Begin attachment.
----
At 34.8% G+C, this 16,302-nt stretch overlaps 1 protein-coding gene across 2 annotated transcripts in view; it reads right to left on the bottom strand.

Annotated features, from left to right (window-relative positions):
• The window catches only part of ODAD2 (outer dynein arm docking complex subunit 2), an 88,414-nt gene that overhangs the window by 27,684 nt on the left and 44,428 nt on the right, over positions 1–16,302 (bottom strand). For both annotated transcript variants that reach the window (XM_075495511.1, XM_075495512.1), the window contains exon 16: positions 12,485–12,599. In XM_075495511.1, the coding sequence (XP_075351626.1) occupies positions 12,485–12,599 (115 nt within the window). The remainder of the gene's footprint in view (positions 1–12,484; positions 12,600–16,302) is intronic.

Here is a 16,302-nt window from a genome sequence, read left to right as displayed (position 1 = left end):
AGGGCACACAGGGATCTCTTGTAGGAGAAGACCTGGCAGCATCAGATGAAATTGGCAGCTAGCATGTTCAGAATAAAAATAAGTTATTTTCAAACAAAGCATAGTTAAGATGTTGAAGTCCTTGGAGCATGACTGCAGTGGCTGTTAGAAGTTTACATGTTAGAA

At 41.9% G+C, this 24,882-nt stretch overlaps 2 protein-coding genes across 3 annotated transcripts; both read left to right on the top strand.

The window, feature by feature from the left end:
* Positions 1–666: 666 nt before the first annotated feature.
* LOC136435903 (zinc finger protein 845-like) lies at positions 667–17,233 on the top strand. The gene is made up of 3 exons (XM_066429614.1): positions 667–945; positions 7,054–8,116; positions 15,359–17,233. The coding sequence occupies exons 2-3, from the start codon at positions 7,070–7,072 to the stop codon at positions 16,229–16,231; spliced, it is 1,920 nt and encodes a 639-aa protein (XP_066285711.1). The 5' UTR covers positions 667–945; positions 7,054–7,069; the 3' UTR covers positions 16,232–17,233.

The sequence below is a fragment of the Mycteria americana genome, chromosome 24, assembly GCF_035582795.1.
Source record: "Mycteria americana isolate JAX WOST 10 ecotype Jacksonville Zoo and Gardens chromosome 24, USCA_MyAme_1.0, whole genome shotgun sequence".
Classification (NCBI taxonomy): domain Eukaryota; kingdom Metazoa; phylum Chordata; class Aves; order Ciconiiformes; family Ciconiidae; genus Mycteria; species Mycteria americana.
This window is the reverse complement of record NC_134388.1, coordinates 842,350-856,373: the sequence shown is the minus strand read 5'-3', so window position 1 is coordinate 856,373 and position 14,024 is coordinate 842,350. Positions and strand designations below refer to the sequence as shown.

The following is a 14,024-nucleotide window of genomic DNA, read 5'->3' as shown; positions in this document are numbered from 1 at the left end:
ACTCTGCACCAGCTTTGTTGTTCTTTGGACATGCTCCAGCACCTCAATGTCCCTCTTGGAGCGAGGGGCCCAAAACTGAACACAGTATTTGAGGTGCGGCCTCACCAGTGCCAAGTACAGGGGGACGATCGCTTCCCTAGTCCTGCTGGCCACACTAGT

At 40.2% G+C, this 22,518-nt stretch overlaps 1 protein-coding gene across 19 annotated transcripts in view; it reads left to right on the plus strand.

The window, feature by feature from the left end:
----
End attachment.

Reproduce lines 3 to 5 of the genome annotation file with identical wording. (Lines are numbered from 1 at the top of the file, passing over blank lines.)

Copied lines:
• The window catches only part of ODAD2 (outer dynein arm docking complex subunit 2), an 88,414-nt gene that overhangs the window by 27,684 nt on the left and 44,428 nt on the right, over positions 1–16,302 (bottom strand). For both annotated transcript variants that reach the window (XM_075495511.1, XM_075495512.1), the window contains exon 16: positions 12,485–12,599. In XM_075495511.1, the coding sequence (XP_075351626.1) occupies positions 12,485–12,599 (115 nt within the window). The remainder of the gene's footprint in view (positions 1–12,484; positions 12,600–16,302) is intronic.

Here is a 16,302-nt window from a genome sequence, read left to right as displayed (position 1 = left end):
AGGGCACACAGGGATCTCTTGTAGGAGAAGACCTGGCAGCATCAGATGAAATTGGCAGCTAGCATGTTCAGAATAAAAATAAGTTATTTTCAAACAAAGCATAGTTAAGATGTTGAAGTCCTTGGAGCATGACTGCAGTGGCTGTTAGAAGTTTACATGTTAGAA